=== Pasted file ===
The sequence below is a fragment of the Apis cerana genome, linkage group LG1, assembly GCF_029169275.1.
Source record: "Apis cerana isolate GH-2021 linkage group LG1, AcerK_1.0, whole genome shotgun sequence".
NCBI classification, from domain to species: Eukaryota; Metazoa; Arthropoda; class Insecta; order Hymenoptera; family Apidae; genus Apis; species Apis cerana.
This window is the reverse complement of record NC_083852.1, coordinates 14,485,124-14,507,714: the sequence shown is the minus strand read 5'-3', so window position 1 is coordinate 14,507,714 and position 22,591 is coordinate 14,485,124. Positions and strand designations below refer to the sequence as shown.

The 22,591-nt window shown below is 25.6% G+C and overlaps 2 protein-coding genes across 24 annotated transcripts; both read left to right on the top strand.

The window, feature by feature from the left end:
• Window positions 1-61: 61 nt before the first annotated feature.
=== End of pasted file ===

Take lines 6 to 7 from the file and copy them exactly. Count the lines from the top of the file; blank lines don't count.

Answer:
The window, feature by feature from the left end:
• Window positions 1-61: 61 nt before the first annotated feature.